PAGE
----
Whenever I travel, it is inevitable that I will find myself in the local grocery store picking up some snacks, food, and other essentials to last me through my trip and/or vacation. Or, I’ll be picking up some of the local treats that are unique to wherever I’m visiting – think real Cadburys chocolate (oh, yeah…there’s a difference) or some scones when in England. Seeing Richard Morgan of New York Magazine talk about this in gave me a great big smile, only because everything he talked about was so familiar.
The secret museum in every city is a grocery store. It’s where you can grab and squeeze and not-at-all-weirdly smell indigenous produce. The fishmonger runs an aquarium. The butcher is a zookeeper. But groceries also hoard the culture’s guilty pleasures — its Netflix-and-chill snacks are in its potato-chip flavors (my native London favorite was a packet of sea-salt-and-Chardonnay-wine-vinegar crisps, and Marmite ones always hit the spot, too). Its childhoods are in its confections (I loved Icelandic Prince Polo chocolate bars, which are actually imported from Poland). I am constantly on the lookout for jars of gently tart zarour jam, so freely available in my mother’s hometown of Bethlehem, in Israeli-occupied Palestine. It’s the last tree that still bears fruit in her abandoned childhood home.Richard Morgan – New York Magazine
On top of the great local vittles you can acquire – or horde up on – in the foreign grocery store, you get to people watch and observe locals live their lives like a voyeur peering through a window. Are they going for the sausages or the salad tonight? Beer or wine?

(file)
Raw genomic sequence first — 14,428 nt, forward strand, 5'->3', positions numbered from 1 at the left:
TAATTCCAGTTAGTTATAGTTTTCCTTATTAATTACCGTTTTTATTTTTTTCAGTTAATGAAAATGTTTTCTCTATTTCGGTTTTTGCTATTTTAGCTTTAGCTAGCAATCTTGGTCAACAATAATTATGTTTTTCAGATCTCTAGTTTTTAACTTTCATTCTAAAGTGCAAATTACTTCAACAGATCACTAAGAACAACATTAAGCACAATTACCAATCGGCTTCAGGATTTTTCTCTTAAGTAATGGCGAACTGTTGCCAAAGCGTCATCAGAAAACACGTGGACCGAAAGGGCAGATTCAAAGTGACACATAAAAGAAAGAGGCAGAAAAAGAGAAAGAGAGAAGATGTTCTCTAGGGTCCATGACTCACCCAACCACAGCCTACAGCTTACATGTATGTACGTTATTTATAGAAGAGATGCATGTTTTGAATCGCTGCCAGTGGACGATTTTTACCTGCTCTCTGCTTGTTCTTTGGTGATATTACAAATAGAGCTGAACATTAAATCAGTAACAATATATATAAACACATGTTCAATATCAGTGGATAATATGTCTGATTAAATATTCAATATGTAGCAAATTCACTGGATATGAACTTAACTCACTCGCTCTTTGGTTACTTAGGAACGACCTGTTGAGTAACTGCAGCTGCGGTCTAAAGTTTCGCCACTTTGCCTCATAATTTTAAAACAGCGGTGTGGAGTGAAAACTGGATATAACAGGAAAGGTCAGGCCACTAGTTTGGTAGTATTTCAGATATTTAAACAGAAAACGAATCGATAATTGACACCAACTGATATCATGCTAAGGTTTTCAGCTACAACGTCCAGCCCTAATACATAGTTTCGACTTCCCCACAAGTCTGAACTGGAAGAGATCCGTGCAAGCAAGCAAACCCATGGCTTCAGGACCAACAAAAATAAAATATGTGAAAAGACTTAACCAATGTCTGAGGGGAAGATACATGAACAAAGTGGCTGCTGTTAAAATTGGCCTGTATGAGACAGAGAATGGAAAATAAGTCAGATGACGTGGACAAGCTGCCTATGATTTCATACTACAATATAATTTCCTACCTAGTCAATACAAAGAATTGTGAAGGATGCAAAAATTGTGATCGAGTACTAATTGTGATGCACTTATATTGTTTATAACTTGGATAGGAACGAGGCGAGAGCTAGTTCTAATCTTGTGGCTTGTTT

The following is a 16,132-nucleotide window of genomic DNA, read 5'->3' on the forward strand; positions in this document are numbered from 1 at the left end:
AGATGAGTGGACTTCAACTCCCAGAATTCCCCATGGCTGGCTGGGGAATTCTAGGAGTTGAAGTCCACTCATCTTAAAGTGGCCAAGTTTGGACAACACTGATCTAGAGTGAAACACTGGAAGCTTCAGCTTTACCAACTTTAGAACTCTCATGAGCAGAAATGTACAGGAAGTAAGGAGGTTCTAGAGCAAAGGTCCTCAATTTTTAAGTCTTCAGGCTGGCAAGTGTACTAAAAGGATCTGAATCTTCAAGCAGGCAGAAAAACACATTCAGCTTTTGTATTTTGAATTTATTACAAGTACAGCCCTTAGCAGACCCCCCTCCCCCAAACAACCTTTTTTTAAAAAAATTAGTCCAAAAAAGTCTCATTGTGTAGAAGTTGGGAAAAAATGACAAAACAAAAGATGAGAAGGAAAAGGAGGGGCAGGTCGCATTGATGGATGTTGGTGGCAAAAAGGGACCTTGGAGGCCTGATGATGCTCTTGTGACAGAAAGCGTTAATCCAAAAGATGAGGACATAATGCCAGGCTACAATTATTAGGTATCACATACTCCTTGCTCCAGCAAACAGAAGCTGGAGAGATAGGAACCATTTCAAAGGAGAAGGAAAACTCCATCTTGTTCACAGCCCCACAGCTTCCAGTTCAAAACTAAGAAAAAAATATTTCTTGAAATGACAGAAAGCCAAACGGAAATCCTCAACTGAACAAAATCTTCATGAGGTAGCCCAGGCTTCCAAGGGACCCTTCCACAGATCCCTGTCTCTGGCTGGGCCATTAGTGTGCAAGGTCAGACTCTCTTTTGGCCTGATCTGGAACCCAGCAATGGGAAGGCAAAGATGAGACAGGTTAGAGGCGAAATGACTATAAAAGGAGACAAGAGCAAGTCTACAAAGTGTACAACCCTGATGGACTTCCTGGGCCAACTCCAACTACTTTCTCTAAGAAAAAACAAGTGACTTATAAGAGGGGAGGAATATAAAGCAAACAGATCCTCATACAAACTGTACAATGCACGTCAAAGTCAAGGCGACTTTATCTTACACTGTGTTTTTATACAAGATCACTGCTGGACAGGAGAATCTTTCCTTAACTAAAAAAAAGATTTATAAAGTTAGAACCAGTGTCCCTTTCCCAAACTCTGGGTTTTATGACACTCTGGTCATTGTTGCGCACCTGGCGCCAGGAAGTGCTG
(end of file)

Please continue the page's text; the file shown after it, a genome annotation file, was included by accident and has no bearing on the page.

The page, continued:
And honestly, it is not just a practice for a foreign country. The people watching allows you to pick out who are the locals and who are not. A few weeks ago I was on a family vacation in Maine, and my wife got stuck behind a millennial – slash – wannabe yuppy couple at a local Maine supermarket. They were so out of place, and so not local to Maine, that my wife texted me complaining how they were so disorganized that they held up the line for a good 15 minutes (I was sitting in our car). Now, we obviously are not from Maine, but these folks in front of my wife stood out so distinctly that a few minutes later I saw a woman and her husband walking through the parking lot – the woman wearing a loud bandanna on her head. I immediately described her to my wife via text, asking “Was that her?” Yeah, I nailed it.
So next time you are in Iceland, or Paris, or Germany, take a walk out of your AirBNB and pay a visit to the local grocery store. You may discover a treat you would never have found in a restaurant.
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